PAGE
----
More Rain = More Apple Bitter Rot: Late Maturing Apple Cultivars Need Continued Fungicide Protection up Until Harvest (!)

Bitter rot incidence is high in some Virginia and West Virginia apple orchards as hot summer days with drought mid-summer preceded rains in August and September. Bitter rot emerged at an increasing rate where fungicide was stopped in June or July or coverage until harvest was less frequent then necessary after many small rain events that in the end summed up to 2 inches of rain or more (Fig. 1). In addition, we had a severe 3 inches of rain brought in by the hurricane Ida that were highly favorable for infections by bitter rot fungi from genus Colletotrichum. If you spray every row (full orchard coverage), your fungicide cover spray is worth 14 days or 2 inches of rain, whichever comes first. Under this spray scenario, if you do not get rain for 14 days, you can extend the spray interval to 21 days, under the condition that you do not get rain during the 7 additional days. However, if you spray every second row every 14 days (alternate row middle), fruit rots will be or have become an alarming problem in your orchard as not enough fungicide was applied to protect the fruit after rains in August and September increased. Besides juniper rusts that infect apple leaves and fruit in spring, which are the main limiting factor for high yield organic apple production, bitter rot is the second limiting factor making this type of production improbable. With the high heat, abundant rain and high humidity, efficacy of organically approved fungicides is weakened by frequent rains and their overall lower, protective fungicide efficacy. We have timely informed of fruit rot risks with the following blog, before the rains came back and started being more frequent: Protection of Apple Fruit from Bitter Rot from June 25. It is also possible, that in some regions due to flood conditions from Ida, Phytophthora root and collar rot aka Phytophthora root rot (PRR) can become and issue in low lying spots in orchards and require protective sprays with phosphites or Ridomil Gold.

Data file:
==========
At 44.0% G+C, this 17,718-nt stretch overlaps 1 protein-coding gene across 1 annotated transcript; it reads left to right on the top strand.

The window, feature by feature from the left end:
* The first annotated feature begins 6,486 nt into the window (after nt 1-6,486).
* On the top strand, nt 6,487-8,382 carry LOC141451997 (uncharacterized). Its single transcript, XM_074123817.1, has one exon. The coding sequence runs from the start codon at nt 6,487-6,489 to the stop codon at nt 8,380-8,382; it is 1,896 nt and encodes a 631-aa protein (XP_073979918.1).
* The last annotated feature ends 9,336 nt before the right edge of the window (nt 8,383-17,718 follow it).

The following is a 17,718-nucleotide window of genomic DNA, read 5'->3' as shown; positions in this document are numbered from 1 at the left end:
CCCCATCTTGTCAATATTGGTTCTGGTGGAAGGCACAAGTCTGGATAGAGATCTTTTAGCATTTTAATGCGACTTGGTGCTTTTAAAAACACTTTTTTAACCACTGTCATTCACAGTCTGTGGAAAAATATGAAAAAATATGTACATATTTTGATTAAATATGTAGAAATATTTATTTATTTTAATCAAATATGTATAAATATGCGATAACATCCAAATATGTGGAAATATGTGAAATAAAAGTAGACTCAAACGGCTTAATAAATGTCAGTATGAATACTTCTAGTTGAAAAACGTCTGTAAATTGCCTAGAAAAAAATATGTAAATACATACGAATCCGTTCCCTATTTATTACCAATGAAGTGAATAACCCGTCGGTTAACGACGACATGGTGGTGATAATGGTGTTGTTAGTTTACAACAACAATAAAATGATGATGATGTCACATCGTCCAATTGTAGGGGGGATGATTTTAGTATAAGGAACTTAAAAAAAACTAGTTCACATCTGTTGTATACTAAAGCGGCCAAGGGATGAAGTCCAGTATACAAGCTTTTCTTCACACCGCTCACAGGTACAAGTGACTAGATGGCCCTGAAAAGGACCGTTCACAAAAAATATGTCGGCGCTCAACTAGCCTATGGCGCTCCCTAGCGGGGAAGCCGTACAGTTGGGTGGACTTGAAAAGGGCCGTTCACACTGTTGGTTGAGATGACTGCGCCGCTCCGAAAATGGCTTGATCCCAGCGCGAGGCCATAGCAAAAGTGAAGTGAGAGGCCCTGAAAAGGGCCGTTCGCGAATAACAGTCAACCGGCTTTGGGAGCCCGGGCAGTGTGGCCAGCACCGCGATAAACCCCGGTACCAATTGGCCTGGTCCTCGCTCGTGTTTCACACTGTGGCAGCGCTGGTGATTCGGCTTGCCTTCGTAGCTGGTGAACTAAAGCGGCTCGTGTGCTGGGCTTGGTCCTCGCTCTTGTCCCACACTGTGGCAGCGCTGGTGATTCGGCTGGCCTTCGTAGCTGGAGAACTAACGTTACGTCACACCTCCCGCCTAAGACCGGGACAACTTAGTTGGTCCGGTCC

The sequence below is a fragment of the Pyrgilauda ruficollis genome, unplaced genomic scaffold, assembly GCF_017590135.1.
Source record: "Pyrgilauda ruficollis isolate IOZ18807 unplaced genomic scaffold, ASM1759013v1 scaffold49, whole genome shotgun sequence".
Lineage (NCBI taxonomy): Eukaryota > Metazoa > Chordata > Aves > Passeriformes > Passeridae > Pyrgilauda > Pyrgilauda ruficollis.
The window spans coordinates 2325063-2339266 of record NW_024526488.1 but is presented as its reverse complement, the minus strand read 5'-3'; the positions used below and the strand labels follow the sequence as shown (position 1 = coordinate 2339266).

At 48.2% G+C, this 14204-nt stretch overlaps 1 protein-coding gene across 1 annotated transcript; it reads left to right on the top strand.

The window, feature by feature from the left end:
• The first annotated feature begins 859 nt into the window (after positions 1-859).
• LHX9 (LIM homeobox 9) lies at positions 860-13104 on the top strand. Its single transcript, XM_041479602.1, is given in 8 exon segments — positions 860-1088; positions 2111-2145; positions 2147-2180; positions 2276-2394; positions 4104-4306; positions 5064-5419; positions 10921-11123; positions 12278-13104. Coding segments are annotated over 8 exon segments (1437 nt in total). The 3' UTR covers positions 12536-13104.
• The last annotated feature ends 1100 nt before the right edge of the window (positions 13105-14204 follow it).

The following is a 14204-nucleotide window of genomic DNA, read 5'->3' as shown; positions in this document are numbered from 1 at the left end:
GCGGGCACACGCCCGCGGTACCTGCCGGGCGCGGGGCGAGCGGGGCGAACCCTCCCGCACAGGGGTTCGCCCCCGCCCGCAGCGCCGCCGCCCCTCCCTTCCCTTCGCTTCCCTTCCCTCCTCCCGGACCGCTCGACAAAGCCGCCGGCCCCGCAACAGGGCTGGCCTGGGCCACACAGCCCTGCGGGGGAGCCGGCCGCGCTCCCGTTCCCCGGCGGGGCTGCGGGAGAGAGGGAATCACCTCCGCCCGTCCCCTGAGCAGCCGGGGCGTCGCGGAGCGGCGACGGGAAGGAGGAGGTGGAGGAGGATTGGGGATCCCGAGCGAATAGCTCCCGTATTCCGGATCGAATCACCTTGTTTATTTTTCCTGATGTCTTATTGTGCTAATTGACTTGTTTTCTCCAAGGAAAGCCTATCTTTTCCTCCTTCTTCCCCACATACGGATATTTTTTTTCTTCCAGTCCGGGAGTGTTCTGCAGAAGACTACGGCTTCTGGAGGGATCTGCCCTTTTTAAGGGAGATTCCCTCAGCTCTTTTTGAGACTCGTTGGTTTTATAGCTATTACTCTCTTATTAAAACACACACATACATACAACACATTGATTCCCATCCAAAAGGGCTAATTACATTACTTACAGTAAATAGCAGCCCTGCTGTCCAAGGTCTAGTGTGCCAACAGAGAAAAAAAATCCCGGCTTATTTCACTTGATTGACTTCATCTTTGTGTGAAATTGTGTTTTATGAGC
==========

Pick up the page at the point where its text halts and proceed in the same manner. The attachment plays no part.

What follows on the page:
Figure 1. Temperature, humidity and rain amounts and lasting, along with the leaf wetness in 2021, for Winchester VA. Top (central) graph: red line shows temperatures (left y-axis in red), blue curved lines show rain lengths and amounts in inches (right y-axis in blue), grey background represent relative air humidity (RH) in % (far left y-axis in black). Bottom graph with dates shows the length of rain (dark blue) and of wetting periods after the rain stopped or from dew (light blue).

t is essential to continue cover sprays for late maturing cultivars on a schedule where each time when you get a 2 inches or more rain you need to re-cover as soon as you can when middle-rows and leaves dry a bit in the orchard. It is essential to prevent bitter rot infections close to or at harvest on late maturing cultivars that can continue to develop in the pre-storage and storage stages. As we have a lot of late-maturing cultivars such as Cameo, Fuji, Granny Smith and Pink Lady, these cultivars need additional fungicide spray applications during September and/or October, and even November, if they are to be free from bitter rot and if you aim to have 80% and more fruit packout. The continued  protective fruit rot sprays are necessary to prevent fruit rot fungi inoculum buildup on and around mechanical wounds where these fungi easily infect the fruit (bird damage, scuffing, branch mechanical injury etc.). These fungicide sprays will prevent inoculum present on already diseased fruit to infect other healthy fruit.